Sores can appear on your feet for a number of reasons. While sores on the bottom of your feet are fairly common, you may also see sores on the sides of your feet and near the tips of your toes. Below, we’ll discuss foot sores, types, and treatment options so you can get your feet feeling in tip-toe shape again!
Causes of Sores on Your Foot
In most cases, the symptoms of your foot sores (including location) are connected to the cause of the wound.
Sores on your foot may appear due to:
- Ill-fitting shoes
- Underlying health issues
- Injury or damage to your foot
- Too much pressure on one area of your foot
If you wear thin socks and gradually get a sore on the back of your heel, it may be caused by a shoe or sandal strap that is rubbing against your skin. However, there are other causes of foot sores that can be trickier to identify— but we’ve got your feet sores covered below!
Types and Symptoms of Foot Sores
Foot Ulcers: Diabetes-related and Ischemic
Ulcers that refuse to go away or come back with a vengeance may be caused by an internal underlying problem. There are two main types: arterial (ischemic) and diabetic foot ulcers.
An arterial ulcer may occur when a lack of blood flow to your feet causes skin cells to break down. Although they do occur on your feet, they can also form on other areas of your body. Arterial ulcers are usually related to peripheral arterial disease but can also be caused by high blood pressure, renal failure, and other internal problems. These sores can be red, yellow, or black and are usually cool to the touch with no bleeding.
Diabetic Sores on Feet
Diabetic foot ulcers occur in people with diabetes and are caused by any of the following:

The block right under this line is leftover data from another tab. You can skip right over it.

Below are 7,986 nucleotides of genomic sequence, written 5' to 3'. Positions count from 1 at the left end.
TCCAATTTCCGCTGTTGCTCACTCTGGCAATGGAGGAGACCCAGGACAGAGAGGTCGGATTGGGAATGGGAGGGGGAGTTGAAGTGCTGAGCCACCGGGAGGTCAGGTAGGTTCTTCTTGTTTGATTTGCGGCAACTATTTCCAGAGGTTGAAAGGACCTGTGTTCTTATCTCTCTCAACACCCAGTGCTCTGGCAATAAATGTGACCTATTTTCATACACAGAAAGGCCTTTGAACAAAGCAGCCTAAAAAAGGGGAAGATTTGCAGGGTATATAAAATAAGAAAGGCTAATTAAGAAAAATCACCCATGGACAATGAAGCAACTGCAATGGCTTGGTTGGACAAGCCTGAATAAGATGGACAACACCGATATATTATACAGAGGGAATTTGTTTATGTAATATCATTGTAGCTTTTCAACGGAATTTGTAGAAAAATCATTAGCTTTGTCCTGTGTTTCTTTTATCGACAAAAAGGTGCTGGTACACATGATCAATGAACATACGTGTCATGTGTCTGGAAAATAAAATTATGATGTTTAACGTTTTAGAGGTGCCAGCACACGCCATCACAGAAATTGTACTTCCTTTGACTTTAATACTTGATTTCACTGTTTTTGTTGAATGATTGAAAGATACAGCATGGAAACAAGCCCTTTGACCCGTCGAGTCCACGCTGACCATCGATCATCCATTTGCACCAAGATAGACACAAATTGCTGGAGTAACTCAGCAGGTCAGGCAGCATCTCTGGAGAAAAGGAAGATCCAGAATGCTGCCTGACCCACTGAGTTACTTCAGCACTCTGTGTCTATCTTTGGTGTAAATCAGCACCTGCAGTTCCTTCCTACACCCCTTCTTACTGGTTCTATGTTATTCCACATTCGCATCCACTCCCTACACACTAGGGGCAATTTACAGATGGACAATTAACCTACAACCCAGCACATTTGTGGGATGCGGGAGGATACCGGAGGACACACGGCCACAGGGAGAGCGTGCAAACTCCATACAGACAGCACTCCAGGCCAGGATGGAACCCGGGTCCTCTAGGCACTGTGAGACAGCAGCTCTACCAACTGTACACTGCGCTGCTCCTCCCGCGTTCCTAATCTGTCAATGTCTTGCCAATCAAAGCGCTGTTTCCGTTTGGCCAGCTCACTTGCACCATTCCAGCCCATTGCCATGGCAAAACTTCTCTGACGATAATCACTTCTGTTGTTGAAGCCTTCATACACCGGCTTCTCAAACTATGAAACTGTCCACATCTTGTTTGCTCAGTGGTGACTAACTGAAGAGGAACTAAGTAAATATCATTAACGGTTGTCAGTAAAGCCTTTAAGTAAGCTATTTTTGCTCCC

- High blood sugar levels
- Deformities of the foot
- Lack of foot care
- Poor circulation
- Ill-fitting footwear
If you have diabetic foot, you’re likely to experience a decreased, or sometimes absent, sense of feeling in your feet along with tingling or burning foot pains.
Pressure Sores on Feet
When pressure cuts off blood flow to certain areas of your feet, a sore may form. Areas of your feet that must take significant impact such as your heel or big toe are more likely to form pressure sores. If left untreated, infection may occur, causing additional symptoms such as redness and pain.
Red Sores on Feet
Red sores could be blisters on your feet (fluid-filled sores), athlete’s foot, or even irritated bug bites. The cause could be more serious, such as melanoma. Foot melanoma may be red in appearance and the spot will have an irregular shape. Other rare foot conditions may be the culprit for redness and pain.
How To Treat Sores on Your Feet
For mild sores on your feet that are not caused by an internal problem, you can wash the area with a gentle soap and keep your feet clean and dry. Since the wound is on your feet, you may want to use gauze and a regular bandage to prevent infection and promote healing. Check that your shoes fit correctly and that they provide the support and cushioning your feet deserve.
In most cases, advanced sores on your feet should be diagnosed and treated by a podiatrist. Treatment may include:
- Professional wound care
- Surgical procedures when necessary
Help With Sores on Feet & More
Identifying the cause and type of foot sores is the first step to understanding your treatment options. If you have sores on your feet that have not gone away or have come back, we can help you soar instead of sore. Schedule an appointment with Foot & Ankle Group today.